Yo, I couldn't solve this exercise after thinking for a while.

For every $A \in GL_{3} (\mathbb{C})$ and $n$, there's a $B \in Mat_{3, 3}(\mathbb{C})$ such that $B^n = A$

The previous exercise was that for every nilpotent $N \in Mat_{3, 3} (\mathbb{C})$ and every $n$, $C = 1 + \frac{1}{n}N + \frac{1-n}{2n^2}N^2$ satisfies $C^n = 1 + N$, so I suppose there's a trick using this result.

I tried to play a little with the splitting of of $A$ as a nilpotent plus a semisimple, however I couldn't get anything useful.

Thanks in advance.


If you write $A = D + N$ as semisimple + nilpotent (where $D$ and $N$ commute), then $D$ is invertible and $$A = D(I + D^{-1}N),$$ where $D^{-1}N$ is nilpotent (because $D$ and $N$ commute). Now $D$ has a $n$th root (because we are in $\mathbb{C}$ so it's diagonalizable), and so does $I + D^{-1}N$ by the previous exercise. The product of these two $n$th roots is your desired $B$ (because they commute).

More generally, for matrices of any size, you can put $B = \exp(\tfrac1n \log A)$. Here, $\exp$ is defined by the usual power series, and $\log A$ is any matrix such that $\exp(\log A) = A$. If $A$ is invertible then this exists. Indeed, with $A = D(I + D^{-1}N)$ as above, then $\log D$ exists (clearly we can take the logarithm of any invertible diagonal matrix), and for the other factor we can use the power series $$\log (I+X) = \sum_{k=1}^\infty \frac{(-1)^{k-1}}{k} X^k$$ for $X = D^{-1}N$. The power series converges whenever the spectral radius of $X$ is $< 1$; in particular, it converges (after finitely many terms) when $X$ is nilpotent. Then $$\log A = \log D + \sum_{k=1}^\infty \frac{(-1)^{k-1}}{k} (D^{-1}N)^k.$$ It's worth showing that the $C$ from your previous exercise is just $C = \exp(\tfrac1n \log(I+N))$.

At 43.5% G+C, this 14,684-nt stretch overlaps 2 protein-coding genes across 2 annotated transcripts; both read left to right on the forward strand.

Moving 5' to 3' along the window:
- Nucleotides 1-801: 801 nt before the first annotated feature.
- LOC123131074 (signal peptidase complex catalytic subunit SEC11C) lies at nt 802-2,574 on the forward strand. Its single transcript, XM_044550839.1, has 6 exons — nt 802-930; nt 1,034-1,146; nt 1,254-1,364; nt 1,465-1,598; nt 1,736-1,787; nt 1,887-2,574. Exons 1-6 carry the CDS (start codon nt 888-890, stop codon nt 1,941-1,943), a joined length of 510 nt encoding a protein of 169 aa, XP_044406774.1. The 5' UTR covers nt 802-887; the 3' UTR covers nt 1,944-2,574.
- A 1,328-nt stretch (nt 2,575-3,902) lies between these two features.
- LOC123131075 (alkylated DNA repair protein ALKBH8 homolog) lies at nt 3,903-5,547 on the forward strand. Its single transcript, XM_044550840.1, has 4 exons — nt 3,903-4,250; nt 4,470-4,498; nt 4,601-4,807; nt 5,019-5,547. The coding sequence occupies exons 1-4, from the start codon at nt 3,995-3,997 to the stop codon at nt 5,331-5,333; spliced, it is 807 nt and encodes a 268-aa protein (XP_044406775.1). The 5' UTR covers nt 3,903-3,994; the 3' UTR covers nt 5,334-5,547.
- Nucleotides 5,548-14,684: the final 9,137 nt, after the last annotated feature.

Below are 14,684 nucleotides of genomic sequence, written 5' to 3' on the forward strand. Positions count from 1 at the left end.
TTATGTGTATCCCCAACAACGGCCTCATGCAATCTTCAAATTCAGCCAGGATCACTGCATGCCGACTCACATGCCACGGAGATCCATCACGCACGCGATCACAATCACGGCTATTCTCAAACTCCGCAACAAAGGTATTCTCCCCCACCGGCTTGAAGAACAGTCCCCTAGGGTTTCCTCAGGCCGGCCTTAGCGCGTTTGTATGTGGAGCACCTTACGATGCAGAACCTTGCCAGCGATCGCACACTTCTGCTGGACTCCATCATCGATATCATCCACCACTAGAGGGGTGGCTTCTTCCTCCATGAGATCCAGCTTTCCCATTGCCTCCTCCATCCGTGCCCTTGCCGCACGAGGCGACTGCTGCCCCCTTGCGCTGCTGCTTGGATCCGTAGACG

Actually, it's even easier to derive $C$ using the binomial series $$ (I+X)^\alpha = \sum_{k=0}^\infty \binom{\alpha}{k} X^k. $$

  • $\begingroup$ Sorry for replying too later. I was very busy. Thanks for your answer. $\endgroup$ – user40276 Nov 17 '16 at 20:31

Given your $A$, write its Jordan form. Because here the matrices are $3\times 3$, there is not much room for things to happen:

1) If $A$ has three different eigenvalues, then $A=SJS^{-1}$ with $J$ diagonal. Now choose a diagonal matrix $X$ such thath $X_{jj}^2=J_{jj}$. Then $SXS^{-1}$ is is a square root of $A$.

2) If $A$ has a repeated eigenvalue, its Jordan form may still be diagonal, and 1) applies.

3) If $A$ has a $2\times2$ Jordan block, $J$, then $J=\lambda_1 I_2+N$ with $N$ nilpotent. Then $\lambda_1^{1/2}+\frac1{2\lambda_1^{1/2}}N$ is a square root for $J$; as $$A=\begin{bmatrix}J&0\\0&\lambda_2\end{bmatrix},$$ it has a square root $$\begin{bmatrix}\lambda_1^{1/2}+\frac1{2\lambda_1^{1/2}}N&0\\0&\lambda_2^{1/2}\end{bmatrix}.$$

4) If $A=SJS^{-1}$ with $J$ a $3\times 3$ Jordan block, then $J=\lambda I+N$; now the exercise you quoted shows that $$C=I+\frac N2-\frac{N^2}8$$ is a square root of $I+N$. Then $$\lambda^{1/2}\left(I+\frac N{2\lambda}-\frac{N^2}{8\lambda^2}\right)$$ is a square root for $A$.

The fact that $A$ is invertible is used to guarantee that all eigenvalues are nonzero. For instance, if $$A=\begin{bmatrix}0&1\\0&0\end{bmatrix},$$ then no $B$ exists such that $B^2=A$.

  • $\begingroup$ Sorry for replying too later. I was very busy. In 3) $N$ is not nilpotent. The third element of the basis is an eingavalue of $N$. $\endgroup$ – user40276 Nov 17 '16 at 20:30
  • $\begingroup$ I was talking about a $2\times2$ nilpotent. I have edited point 3. $\endgroup$ – Martin Argerami Nov 17 '16 at 22:21
  • $\begingroup$ Got it. Thanks for clarifying. $\endgroup$ – user40276 Nov 17 '16 at 22:25

If $A$ is diagonalizable, $A$ = $M^{-1}$.$D$.$M$, then $D$ obviously has a cube-root $D_{1/3}$, and $A$ = [$M^{-1}$.$D_{1/3}$.$M$$]^3$. Helps?

  • $\begingroup$ And if it is not? $\endgroup$ – N. S. Oct 13 '16 at 21:59

Your Answer

By clicking “Post Your Answer”, you agree to our terms of service, privacy policy and cookie policy

Not the answer you're looking for? Browse other questions tagged or ask your own question.